Addressing the social determinants of health in health professions education is essential to fostering active commitment towards social justice and equity, and for contributing to a sense of professionalism, respect and inclusion among all faculty, support staff and trainees at McGill University’s Faculty of Medicine and Health Sciences (FMHS).  

There is emerging evidence that simulation may be used as a pedagogical approach to promote learning about issues of equity, diversity, and inclusion (EDI) in medicine and health sciences education.  Simulation can be highly conducive to the creation of a safe learning environment where students can interact with diverse patient realities in order to better understand the lived experience of those who are marginalized and underserved, and to acquire important knowledge and skills related to trauma-informed care, cultural humility and whole person care. 

The Simulation on a Social Mission (SoSM) Committee, based at McGill’s Steinberg Centre for Simulation and Interactive Learning (SCSIL), was created in 2019 under the leadership of former SCSIL Education Director Farhan Bhanji, MD, MSc(Ed) (currently Vice-Dean, Education, FMHS) and Niki Soilis, MA, SCSIL Education Manager, to support the development of socially accountable simulation-based education.   

The SoSM Committee explores how simulation-based education can address local priority concerns and health inequities, bringing the authentic voices and lived experiences of health service users into the programming, and employing transformational learning paradigms to promote critical reflection and action towards social justice. These discussions have led to considerations of the theoretical frameworks we use to teach and the technologies we use to prompt critical reflection.   

Over the past four years, the SoSM has made incredible strides, bringing together passionate experts with extensive experience in public health, community outreach, educational development, and educational research, with a focus on EDI and simulation. 

Using the power of virtual reality to educate health professions students on social issues 

Niki Soilis, Education Manager, SCSIL
Niki Soilis, Education Manager, SCSIL

One of the new educational modalities that the SoSM Committee is investigating is virtual reality (VR) and the role that it can play as an immersive tool to improve education on social issues in health professions education.   

“The use of VR as a medium to raise awareness around social issues has been active in cognitive and behavioural sciences for decades. This technology offers a unique capacity to construct a different viewpoint into one’s visual field to witness, or be in the first-person perspective of, a social challenge through immersive storytelling. Little is currently known on the role of VR for teaching about social issues in health professions education. This is an area of interest to myself and the SoSM Committee as we explore ways to create transformative learning experiences” explained Ms. Soilis.  


Fostering critical reflection on homelessness 

Research is underway to better understand the benefits of this new educational modality at the FMHS. In early 2023, as part of a community nursing health course led by Assistant Professor Françoise Filion, students from the Ingram School of Nursing took part in research study that combined community-based fieldwork with an immersive VR experience to explore their perceptions and experiences of learning about homelessness.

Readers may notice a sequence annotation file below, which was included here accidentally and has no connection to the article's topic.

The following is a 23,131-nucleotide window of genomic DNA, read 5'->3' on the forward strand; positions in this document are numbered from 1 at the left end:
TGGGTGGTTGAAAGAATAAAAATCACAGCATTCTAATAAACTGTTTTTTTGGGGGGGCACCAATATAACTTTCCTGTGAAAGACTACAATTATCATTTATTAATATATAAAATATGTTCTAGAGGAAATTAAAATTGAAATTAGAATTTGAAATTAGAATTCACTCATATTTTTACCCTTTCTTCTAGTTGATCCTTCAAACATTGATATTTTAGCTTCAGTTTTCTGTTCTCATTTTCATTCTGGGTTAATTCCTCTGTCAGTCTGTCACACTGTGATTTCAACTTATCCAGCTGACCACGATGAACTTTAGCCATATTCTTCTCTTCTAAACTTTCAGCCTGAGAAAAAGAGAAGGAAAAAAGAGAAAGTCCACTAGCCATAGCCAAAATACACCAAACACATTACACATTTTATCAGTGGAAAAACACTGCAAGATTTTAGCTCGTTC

McGill nursing student Claire Meiers participates in VR research
McGill nursing student Claire Meiers

As part of the research process, 20 nursing students participated in a curated VR experience, at the SCSIL, of a person living in a situation of homelessness. Next, they debriefed about their experience on being in the first-person perspective of experiencing a situation of homelessness, the reactions and emotions that may have arisen, and how this can influence how we see individuals experiencing homelessness in our community. 

“I thought the VR experience was very interesting and realistic as it helped to humanize and put us into the shoes of someone experiencing homelessness. I’m thankful to have had this going forward in my future practice as it allowed me to understand certain aspects of homelessness that could’ve only been experienced through VR,” said Claire Meiers, MSc(A) Nursing

“Our research into the experiences of students who learn about homelessness through virtual reality is pointing to powerful preliminary findings. Students speak about seeing the ‘person’ through the VR stories, gaining new insights about vulnerability, and how their own assumptions and stereotypes are challenged. They also describe embodied emotional awareness as they ‘feel’ what it is like to be immersed in another world, for instance while being evicted from a tent by police within a virtual reality simulation. Another powerful theme relates to students’ learning about the challenges individuals may face in navigating health systems,” said Elizabeth Anne Kinsella, PhD, Director of the Institute of Health Sciences Education (IHSE), who is co-leading this research with Ms. Soilis.   

“Virtual reality as a pedagogical approach to teach about EDI in health professions education is at the forefront of new approaches to simulation-based teaching and learning.  Although we see practical outcomes in the simulation classroom, there is tremendous need for further research to build the evidence base for these approaches. I am delighted to see and participate in exciting educational research partnerships between the SCSIL and the IHSE. There are many innovative educational practices underway at the SCSIL, and abundant opportunities for cross-fertilization of research and pedagogically informed practice across our two units,” concluded Professor Kinsella.